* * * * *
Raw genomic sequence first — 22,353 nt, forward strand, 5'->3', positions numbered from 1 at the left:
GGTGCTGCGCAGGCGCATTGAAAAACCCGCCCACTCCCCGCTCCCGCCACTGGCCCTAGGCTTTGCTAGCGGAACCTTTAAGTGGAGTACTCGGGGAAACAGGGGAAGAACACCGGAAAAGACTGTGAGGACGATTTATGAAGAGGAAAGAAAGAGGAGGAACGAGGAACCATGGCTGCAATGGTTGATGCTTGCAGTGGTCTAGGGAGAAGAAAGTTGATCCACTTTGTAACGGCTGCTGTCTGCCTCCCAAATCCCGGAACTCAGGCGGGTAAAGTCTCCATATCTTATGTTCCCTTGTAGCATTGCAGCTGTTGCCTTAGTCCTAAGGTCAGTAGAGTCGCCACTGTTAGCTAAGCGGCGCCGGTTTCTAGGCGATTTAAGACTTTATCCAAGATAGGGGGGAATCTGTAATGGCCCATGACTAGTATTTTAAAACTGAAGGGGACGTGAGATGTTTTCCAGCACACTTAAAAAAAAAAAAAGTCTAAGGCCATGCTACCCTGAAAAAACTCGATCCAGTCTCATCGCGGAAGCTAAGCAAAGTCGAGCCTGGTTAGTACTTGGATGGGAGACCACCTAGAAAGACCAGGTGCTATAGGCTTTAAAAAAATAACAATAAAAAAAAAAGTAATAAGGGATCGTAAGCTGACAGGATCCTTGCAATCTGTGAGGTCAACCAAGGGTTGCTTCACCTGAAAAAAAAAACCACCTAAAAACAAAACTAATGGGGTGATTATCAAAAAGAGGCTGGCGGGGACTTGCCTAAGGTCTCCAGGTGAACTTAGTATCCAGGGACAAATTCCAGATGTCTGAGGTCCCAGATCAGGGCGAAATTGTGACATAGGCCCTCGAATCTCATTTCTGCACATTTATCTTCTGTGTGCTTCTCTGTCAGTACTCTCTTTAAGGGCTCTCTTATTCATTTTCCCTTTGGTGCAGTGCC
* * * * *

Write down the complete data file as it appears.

Raw genomic sequence first — 22,353 nt, forward strand, 5'->3', positions numbered from 1 at the left:
GGTGCTGCGCAGGCGCATTGAAAAACCCGCCCACTCCCCGCTCCCGCCACTGGCCCTAGGCTTTGCTAGCGGAACCTTTAAGTGGAGTACTCGGGGAAACAGGGGAAGAACACCGGAAAAGACTGTGAGGACGATTTATGAAGAGGAAAGAAAGAGGAGGAACGAGGAACCATGGCTGCAATGGTTGATGCTTGCAGTGGTCTAGGGAGAAGAAAGTTGATCCACTTTGTAACGGCTGCTGTCTGCCTCCCAAATCCCGGAACTCAGGCGGGTAAAGTCTCCATATCTTATGTTCCCTTGTAGCATTGCAGCTGTTGCCTTAGTCCTAAGGTCAGTAGAGTCGCCACTGTTAGCTAAGCGGCGCCGGTTTCTAGGCGATTTAAGACTTTATCCAAGATAGGGGGGAATCTGTAATGGCCCATGACTAGTATTTTAAAACTGAAGGGGACGTGAGATGTTTTCCAGCACACTTAAAAAAAAAAAAAGTCTAAGGCCATGCTACCCTGAAAAAACTCGATCCAGTCTCATCGCGGAAGCTAAGCAAAGTCGAGCCTGGTTAGTACTTGGATGGGAGACCACCTAGAAAGACCAGGTGCTATAGGCTTTAAAAAAATAACAATAAAAAAAAAAGTAATAAGGGATCGTAAGCTGACAGGATCCTTGCAATCTGTGAGGTCAACCAAGGGTTGCTTCACCTGAAAAAAAAAACCACCTAAAAACAAAACTAATGGGGTGATTATCAAAAAGAGGCTGGCGGGGACTTGCCTAAGGTCTCCAGGTGAACTTAGTATCCAGGGACAAATTCCAGATGTCTGAGGTCCCAGATCAGGGCGAAATTGTGACATAGGCCCTCGAATCTCATTTCTGCACATTTATCTTCTGTGTGCTTCTCTGTCAGTACTCTCTTTAAGGGCTCTCTTATTCATTTTCCCTTTGGTGCAGTGCC